I’m going back in time a little bit now as I’m trying to catch up. I visited an old and dear friend in Vermont in mid September, south of Burlington by Lake Champlain. I love Vermont; there’s beauty everywhere you look. I snuck out late one night – or early one morning I guess, and wandered through some of the villages and backroads. Here are some of the images from that trip.
I had heard about the Bisti (BIS-tie) Badlands ever since moving to New Mexico and have always wanted to visit. It’s pretty far from Santa Fe; about 40 minutes south of Farmington in the middle of nowhere. About 50-70 million years ago it was a riverine delta on the edge of the Great Western Seaway, which covered much of New Mexico and the west. The remains of that, as well as volcanic ash, now make up this surreal landscape. I spent a day and night there so I could get up early and explore before dawn. Despite being somewhat warm during the day, it was crazy cold at night, and the first hour of tramping through the cold darkness before pre dawn arrived was a little challenging.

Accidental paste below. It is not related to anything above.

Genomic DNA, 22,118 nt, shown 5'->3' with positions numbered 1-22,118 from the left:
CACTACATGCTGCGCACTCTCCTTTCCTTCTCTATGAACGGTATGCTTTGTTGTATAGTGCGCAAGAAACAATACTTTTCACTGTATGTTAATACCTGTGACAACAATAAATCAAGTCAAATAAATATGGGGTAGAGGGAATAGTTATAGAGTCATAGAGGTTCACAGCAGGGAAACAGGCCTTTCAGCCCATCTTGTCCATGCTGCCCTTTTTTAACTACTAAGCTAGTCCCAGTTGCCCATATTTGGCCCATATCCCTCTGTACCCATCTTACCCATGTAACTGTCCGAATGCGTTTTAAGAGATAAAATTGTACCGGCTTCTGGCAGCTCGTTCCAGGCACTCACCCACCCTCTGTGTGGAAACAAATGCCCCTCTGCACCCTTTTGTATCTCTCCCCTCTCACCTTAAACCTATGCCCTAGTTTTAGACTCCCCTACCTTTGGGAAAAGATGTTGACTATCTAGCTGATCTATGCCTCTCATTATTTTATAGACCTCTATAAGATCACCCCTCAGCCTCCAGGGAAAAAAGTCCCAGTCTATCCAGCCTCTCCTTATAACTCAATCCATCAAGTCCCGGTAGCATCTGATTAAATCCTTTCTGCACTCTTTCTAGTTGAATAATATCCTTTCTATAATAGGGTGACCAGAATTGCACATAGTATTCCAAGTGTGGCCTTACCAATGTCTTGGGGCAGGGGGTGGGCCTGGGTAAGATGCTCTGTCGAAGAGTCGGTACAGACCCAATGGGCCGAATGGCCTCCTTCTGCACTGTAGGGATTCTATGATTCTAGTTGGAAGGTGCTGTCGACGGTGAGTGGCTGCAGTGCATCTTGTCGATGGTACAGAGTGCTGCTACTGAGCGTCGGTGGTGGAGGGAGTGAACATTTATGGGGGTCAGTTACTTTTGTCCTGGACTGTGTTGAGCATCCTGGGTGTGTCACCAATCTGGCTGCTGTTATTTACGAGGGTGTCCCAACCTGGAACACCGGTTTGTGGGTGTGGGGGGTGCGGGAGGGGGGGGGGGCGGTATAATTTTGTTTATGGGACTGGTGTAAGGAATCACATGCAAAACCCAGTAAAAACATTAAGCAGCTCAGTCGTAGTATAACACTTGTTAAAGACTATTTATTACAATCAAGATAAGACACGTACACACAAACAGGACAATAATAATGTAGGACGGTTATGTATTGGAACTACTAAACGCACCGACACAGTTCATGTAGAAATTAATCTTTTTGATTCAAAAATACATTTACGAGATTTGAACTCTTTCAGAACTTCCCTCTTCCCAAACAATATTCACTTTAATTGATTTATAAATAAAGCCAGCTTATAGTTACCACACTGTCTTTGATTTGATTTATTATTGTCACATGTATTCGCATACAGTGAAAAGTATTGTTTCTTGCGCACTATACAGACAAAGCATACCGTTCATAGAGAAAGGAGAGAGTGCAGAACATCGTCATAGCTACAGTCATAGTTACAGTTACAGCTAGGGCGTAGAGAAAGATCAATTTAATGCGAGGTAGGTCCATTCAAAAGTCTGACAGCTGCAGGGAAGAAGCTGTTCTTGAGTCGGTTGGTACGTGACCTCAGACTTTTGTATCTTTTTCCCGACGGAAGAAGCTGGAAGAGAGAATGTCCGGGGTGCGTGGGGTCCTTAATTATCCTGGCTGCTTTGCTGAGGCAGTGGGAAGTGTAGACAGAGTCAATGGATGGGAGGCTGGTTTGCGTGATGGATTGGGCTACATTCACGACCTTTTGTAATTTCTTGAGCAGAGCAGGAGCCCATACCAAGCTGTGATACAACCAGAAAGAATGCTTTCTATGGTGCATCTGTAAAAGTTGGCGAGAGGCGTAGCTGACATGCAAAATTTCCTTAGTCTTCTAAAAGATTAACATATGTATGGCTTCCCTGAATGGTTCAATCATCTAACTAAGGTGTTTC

It’s a giant area, and takes a little orienting to figure out where to go. This was my first exploration, so I’m looking forward to returning now that I have a somewhat better sense of the place.
This was a little 11″ x 17″ commission of an early morning in Madrid, New Mexico just as the sun was about to come up. I’m always experimenting a little bit, and in this case, after I painted the sky, I laid out the scene using pens filled with acrylic paint, before working with brushes once the basic structure was delineated. That worked okay, except that the wet paint caused some of the pen work to smear, so I had to rework a few areas. I am using what are called Open Acrylics, which stay wet and workable longer, which is better for the southwest climate. Unfortunately, I thought the painting was dry when it wasn’t really, so my isolation coat destroyed a lot of my work, so I painted some of it twice…